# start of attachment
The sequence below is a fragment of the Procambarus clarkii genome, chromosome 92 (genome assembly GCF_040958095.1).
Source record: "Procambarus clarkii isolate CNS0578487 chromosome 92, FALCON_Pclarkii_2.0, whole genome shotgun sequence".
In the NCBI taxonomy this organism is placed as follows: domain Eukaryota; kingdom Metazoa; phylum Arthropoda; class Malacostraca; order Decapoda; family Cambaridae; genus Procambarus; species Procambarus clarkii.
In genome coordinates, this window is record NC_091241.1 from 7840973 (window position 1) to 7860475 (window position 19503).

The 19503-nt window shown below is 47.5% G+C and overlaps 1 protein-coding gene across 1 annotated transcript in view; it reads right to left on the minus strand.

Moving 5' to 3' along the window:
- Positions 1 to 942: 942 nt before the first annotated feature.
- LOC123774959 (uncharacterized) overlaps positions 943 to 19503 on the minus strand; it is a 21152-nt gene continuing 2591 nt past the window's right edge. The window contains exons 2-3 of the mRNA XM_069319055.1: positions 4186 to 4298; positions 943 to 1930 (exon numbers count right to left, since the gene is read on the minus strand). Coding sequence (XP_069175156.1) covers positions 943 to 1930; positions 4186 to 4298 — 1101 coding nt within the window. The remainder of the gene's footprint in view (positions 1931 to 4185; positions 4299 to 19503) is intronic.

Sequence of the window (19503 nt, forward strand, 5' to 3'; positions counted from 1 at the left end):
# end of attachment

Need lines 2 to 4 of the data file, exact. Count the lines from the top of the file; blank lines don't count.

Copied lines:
Source record: "Procambarus clarkii isolate CNS0578487 chromosome 92, FALCON_Pclarkii_2.0, whole genome shotgun sequence".
In the NCBI taxonomy this organism is placed as follows: domain Eukaryota; kingdom Metazoa; phylum Arthropoda; class Malacostraca; order Decapoda; family Cambaridae; genus Procambarus; species Procambarus clarkii.
In genome coordinates, this window is record NC_091241.1 from 7840973 (window position 1) to 7860475 (window position 19503).